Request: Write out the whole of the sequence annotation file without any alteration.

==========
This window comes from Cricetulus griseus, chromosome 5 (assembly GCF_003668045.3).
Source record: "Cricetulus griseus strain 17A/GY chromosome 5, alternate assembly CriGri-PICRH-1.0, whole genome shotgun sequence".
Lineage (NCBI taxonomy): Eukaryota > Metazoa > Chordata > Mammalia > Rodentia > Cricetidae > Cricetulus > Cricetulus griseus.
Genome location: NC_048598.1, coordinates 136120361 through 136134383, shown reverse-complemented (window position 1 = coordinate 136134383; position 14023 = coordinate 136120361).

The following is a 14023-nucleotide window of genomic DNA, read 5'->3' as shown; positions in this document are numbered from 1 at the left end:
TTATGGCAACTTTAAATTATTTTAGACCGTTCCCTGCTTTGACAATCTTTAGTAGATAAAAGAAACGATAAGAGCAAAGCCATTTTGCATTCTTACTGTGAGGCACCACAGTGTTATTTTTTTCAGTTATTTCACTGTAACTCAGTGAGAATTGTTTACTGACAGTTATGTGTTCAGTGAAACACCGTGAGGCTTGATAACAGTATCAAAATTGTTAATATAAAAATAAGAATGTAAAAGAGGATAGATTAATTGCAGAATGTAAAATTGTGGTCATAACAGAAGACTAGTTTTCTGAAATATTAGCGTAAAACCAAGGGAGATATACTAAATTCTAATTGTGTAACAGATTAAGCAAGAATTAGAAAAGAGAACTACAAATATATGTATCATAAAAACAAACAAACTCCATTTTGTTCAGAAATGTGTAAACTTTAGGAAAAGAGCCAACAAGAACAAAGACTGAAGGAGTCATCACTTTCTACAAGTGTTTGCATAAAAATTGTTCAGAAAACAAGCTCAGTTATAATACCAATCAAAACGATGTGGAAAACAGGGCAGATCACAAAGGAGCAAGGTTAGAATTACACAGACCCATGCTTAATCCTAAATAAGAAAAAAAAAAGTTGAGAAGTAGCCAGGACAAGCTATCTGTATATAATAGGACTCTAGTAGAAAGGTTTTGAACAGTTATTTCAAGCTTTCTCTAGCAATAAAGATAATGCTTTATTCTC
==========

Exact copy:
This window comes from Cricetulus griseus, chromosome 5 (assembly GCF_003668045.3).
Source record: "Cricetulus griseus strain 17A/GY chromosome 5, alternate assembly CriGri-PICRH-1.0, whole genome shotgun sequence".
Lineage (NCBI taxonomy): Eukaryota > Metazoa > Chordata > Mammalia > Rodentia > Cricetidae > Cricetulus > Cricetulus griseus.
Genome location: NC_048598.1, coordinates 136120361 through 136134383, shown reverse-complemented (window position 1 = coordinate 136134383; position 14023 = coordinate 136120361).

The following is a 14023-nucleotide window of genomic DNA, read 5'->3' as shown; positions in this document are numbered from 1 at the left end:
TTATGGCAACTTTAAATTATTTTAGACCGTTCCCTGCTTTGACAATCTTTAGTAGATAAAAGAAACGATAAGAGCAAAGCCATTTTGCATTCTTACTGTGAGGCACCACAGTGTTATTTTTTTCAGTTATTTCACTGTAACTCAGTGAGAATTGTTTACTGACAGTTATGTGTTCAGTGAAACACCGTGAGGCTTGATAACAGTATCAAAATTGTTAATATAAAAATAAGAATGTAAAAGAGGATAGATTAATTGCAGAATGTAAAATTGTGGTCATAACAGAAGACTAGTTTTCTGAAATATTAGCGTAAAACCAAGGGAGATATACTAAATTCTAATTGTGTAACAGATTAAGCAAGAATTAGAAAAGAGAACTACAAATATATGTATCATAAAAACAAACAAACTCCATTTTGTTCAGAAATGTGTAAACTTTAGGAAAAGAGCCAACAAGAACAAAGACTGAAGGAGTCATCACTTTCTACAAGTGTTTGCATAAAAATTGTTCAGAAAACAAGCTCAGTTATAATACCAATCAAAACGATGTGGAAAACAGGGCAGATCACAAAGGAGCAAGGTTAGAATTACACAGACCCATGCTTAATCCTAAATAAGAAAAAAAAAAGTTGAGAAGTAGCCAGGACAAGCTATCTGTATATAATAGGACTCTAGTAGAAAGGTTTTGAACAGTTATTTCAAGCTTTCTCTAGCAATAAAGATAATGCTTTATTCTC